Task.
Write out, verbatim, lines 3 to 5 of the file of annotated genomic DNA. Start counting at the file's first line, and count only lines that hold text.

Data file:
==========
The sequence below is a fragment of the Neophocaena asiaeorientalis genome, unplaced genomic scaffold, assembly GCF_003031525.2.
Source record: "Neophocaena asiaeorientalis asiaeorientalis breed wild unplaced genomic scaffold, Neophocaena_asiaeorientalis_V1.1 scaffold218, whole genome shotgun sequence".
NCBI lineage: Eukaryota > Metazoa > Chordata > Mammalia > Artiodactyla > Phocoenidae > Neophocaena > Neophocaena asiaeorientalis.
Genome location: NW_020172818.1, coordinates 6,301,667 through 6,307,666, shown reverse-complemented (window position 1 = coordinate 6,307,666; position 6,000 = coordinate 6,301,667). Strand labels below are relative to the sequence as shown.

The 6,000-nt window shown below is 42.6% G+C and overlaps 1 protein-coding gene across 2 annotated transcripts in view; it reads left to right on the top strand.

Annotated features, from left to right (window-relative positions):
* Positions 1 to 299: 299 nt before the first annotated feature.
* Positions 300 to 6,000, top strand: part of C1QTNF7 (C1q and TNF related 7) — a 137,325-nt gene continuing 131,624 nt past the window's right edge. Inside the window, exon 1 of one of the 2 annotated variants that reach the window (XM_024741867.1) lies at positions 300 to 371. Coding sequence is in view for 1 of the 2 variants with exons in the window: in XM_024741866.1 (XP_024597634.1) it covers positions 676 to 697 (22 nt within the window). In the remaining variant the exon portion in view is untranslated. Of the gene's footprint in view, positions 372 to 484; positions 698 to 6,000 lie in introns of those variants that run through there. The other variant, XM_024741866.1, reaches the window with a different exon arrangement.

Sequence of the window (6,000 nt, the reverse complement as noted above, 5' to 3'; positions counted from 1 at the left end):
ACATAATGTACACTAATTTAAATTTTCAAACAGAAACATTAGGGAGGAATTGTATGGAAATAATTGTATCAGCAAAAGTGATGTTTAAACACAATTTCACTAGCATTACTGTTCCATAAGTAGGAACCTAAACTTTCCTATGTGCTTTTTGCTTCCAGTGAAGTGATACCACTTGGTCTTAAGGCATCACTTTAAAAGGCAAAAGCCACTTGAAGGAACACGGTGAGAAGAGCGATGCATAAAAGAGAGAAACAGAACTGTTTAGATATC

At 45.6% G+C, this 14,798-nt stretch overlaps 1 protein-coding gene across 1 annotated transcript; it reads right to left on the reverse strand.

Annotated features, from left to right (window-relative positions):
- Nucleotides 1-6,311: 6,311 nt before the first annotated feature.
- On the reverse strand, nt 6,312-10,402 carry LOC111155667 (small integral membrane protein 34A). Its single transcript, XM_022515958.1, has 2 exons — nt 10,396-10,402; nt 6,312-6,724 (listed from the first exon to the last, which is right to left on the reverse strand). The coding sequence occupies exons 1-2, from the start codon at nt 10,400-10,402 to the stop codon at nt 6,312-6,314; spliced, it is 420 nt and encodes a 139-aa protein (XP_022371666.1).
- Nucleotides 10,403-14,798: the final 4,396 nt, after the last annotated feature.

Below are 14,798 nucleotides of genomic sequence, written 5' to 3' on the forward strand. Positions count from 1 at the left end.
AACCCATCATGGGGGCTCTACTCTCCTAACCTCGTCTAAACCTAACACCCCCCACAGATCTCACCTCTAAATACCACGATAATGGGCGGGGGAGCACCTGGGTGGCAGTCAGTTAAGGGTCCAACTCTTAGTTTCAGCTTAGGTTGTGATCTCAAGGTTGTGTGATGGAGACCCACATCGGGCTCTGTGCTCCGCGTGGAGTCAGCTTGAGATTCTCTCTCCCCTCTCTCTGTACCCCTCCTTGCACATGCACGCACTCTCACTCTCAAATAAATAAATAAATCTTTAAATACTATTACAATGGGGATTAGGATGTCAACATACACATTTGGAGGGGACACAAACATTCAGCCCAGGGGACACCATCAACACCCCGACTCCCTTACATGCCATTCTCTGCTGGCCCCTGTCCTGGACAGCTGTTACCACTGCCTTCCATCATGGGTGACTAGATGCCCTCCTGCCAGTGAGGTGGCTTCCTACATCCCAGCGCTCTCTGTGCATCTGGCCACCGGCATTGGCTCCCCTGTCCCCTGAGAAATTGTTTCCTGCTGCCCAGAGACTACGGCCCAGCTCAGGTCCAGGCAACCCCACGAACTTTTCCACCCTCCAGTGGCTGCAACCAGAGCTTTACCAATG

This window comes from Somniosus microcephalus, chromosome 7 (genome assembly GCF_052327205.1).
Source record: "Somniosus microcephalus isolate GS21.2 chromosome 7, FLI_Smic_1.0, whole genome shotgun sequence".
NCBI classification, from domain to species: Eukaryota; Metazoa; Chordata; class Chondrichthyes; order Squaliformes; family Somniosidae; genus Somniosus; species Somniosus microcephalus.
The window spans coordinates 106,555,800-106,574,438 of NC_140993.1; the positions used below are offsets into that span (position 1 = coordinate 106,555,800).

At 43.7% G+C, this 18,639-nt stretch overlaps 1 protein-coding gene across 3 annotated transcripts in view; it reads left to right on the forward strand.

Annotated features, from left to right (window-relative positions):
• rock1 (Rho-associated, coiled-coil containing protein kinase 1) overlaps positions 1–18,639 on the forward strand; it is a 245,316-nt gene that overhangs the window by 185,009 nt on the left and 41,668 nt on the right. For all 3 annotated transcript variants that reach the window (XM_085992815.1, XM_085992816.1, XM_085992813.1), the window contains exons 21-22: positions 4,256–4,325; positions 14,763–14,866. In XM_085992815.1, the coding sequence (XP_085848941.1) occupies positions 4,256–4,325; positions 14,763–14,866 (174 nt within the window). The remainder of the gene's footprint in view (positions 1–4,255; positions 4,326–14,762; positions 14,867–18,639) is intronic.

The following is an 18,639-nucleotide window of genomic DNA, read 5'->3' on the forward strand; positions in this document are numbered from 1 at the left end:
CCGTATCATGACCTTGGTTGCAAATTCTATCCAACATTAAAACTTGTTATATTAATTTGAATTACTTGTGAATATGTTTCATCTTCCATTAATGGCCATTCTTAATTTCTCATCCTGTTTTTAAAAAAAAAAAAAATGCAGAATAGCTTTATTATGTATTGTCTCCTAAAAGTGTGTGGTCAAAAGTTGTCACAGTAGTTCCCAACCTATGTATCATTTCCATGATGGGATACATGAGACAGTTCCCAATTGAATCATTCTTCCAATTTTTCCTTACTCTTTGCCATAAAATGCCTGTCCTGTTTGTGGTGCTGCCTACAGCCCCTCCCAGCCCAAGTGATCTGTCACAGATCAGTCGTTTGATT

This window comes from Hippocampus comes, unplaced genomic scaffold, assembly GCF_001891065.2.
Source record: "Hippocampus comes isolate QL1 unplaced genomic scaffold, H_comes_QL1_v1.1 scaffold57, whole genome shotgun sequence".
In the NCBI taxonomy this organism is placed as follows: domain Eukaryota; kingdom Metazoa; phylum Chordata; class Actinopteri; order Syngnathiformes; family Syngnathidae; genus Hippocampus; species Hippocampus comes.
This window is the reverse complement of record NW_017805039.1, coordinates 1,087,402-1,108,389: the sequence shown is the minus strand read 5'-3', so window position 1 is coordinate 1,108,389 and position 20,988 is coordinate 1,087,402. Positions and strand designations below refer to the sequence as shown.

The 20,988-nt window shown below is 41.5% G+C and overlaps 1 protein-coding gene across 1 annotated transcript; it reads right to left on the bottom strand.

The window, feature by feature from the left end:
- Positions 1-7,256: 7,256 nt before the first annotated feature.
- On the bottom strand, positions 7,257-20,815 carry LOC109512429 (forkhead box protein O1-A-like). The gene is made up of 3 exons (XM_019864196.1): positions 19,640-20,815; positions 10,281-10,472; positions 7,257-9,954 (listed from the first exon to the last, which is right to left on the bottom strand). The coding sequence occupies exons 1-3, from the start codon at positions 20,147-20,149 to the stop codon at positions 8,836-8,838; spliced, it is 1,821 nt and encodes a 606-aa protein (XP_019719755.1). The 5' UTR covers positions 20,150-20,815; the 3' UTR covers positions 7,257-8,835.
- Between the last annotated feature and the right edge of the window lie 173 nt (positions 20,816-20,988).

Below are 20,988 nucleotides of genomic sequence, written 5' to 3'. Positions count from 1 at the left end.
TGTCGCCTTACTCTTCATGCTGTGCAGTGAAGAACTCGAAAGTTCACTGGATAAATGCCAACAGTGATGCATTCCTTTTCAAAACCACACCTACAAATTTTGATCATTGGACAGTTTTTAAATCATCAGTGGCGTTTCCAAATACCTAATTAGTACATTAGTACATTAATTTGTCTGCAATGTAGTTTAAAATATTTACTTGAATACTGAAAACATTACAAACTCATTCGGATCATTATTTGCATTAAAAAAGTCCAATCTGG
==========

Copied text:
NCBI lineage: Eukaryota > Metazoa > Chordata > Mammalia > Artiodactyla > Phocoenidae > Neophocaena > Neophocaena asiaeorientalis.
Genome location: NW_020172818.1, coordinates 6,301,667 through 6,307,666, shown reverse-complemented (window position 1 = coordinate 6,307,666; position 6,000 = coordinate 6,301,667). Strand labels below are relative to the sequence as shown.

The 6,000-nt window shown below is 42.6% G+C and overlaps 1 protein-coding gene across 2 annotated transcripts in view; it reads left to right on the top strand.